Teen Geek

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[citation][nom]hundredislandsboy[/nom]Intel who? Go AMD!! Along with the GPU, if they can throw in the audio, LAN, and a TB SSD in the CPU die, then I'll be impressed because my desktop won't be the noisy tower it is now.If you had a dual socket system mobo and threw in two of these, is that considered SLI?[/citation]
No, it's considered Crossfire
 

figgus

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[citation][nom]xbeater[/nom]beautiful stuff, but the true system builder (most of us on toms) will want a GPU seperate from the CPU, just so we can choose excactly what we want.I do see this becoming ideal in netbooks, small desktops, office computers, HTCP's etc.Love to see computer evolution![/citation]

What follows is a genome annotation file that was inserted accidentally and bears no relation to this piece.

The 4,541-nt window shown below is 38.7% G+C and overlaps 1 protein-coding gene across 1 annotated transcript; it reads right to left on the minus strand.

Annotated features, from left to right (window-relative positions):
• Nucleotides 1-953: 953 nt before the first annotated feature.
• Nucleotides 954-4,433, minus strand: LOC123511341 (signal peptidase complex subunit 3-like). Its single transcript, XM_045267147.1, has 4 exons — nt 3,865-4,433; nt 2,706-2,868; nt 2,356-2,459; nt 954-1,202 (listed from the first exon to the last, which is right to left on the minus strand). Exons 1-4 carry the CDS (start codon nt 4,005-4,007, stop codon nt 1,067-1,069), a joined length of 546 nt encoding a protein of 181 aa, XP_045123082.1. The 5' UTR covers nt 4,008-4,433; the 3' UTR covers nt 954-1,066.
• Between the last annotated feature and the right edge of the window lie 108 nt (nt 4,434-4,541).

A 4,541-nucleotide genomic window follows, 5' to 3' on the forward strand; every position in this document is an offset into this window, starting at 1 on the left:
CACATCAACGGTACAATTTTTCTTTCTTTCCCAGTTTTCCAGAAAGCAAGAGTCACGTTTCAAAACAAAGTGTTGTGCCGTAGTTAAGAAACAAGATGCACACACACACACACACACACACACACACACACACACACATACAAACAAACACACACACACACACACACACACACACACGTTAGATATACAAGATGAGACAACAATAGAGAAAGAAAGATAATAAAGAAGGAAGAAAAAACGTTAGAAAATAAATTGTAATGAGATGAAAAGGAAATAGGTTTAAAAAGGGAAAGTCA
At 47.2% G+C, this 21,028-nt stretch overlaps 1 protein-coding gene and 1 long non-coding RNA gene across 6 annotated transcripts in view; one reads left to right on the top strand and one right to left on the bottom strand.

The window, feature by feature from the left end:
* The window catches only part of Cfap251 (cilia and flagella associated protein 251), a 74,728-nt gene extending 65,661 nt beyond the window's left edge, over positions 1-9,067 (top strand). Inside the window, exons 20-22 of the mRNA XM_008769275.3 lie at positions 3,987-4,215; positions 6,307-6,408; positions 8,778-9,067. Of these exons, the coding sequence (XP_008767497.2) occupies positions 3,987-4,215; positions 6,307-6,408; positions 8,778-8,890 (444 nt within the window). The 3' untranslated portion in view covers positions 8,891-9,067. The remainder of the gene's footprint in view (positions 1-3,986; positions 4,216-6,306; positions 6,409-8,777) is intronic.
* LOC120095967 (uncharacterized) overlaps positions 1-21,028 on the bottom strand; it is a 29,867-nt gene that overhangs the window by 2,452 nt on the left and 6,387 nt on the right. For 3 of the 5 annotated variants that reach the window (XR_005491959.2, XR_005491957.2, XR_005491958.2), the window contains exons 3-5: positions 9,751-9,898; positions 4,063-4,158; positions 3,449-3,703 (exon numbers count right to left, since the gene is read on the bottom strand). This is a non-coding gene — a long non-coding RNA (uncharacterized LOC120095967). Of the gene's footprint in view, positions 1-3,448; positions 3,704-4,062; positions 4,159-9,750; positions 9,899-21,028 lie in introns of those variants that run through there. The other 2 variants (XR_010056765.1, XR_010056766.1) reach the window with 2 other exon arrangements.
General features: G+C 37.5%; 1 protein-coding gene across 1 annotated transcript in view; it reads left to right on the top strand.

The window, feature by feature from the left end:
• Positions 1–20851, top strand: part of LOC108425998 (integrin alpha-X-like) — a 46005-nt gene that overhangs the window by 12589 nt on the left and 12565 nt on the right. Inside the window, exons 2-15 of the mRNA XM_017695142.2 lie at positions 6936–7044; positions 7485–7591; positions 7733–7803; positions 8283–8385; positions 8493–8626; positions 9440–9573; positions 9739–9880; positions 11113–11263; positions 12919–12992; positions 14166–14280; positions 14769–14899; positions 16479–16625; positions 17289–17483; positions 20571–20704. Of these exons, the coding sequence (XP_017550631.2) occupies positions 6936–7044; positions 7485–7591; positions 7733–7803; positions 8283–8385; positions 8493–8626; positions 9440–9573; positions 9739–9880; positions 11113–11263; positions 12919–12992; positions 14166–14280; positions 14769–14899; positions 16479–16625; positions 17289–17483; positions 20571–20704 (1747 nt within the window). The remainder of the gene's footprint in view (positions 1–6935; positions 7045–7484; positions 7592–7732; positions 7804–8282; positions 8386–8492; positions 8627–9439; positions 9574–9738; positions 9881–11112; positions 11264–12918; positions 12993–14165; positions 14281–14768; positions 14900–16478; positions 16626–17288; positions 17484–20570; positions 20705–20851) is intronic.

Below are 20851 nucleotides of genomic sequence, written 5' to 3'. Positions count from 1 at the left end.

Actually, I predict that in the future you will have generic sockets on your motherboard that you can either slot a fusion, a dedicated GPU, or a dedicated CPU into or any combination thereof. Talk about the ultimate in customization for power users!!!
 

webbwbb

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So AMD is essentially trying to replicate the Fermi architecture but with a stronger emphasis on the CPU than the GPU side of things. This is not necessarily a bad thing, it's just good proof that Fermi isn't nearly as bad as most fanboys make it out to be. You can downvote this as you did the other guy who made a similar observation but it is the truth.
 

zaznet

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Parallel computing is finally coming. This is where we will gain some serious performance gains on tasks that are often repeated or can be completed simultaneously.

Having a GPU on the CPU I don't expect to prevent anyone from adding in a high performance GPU add on card for desktop systems. For mobile systems this may be a great way to cut down costs and power consumption.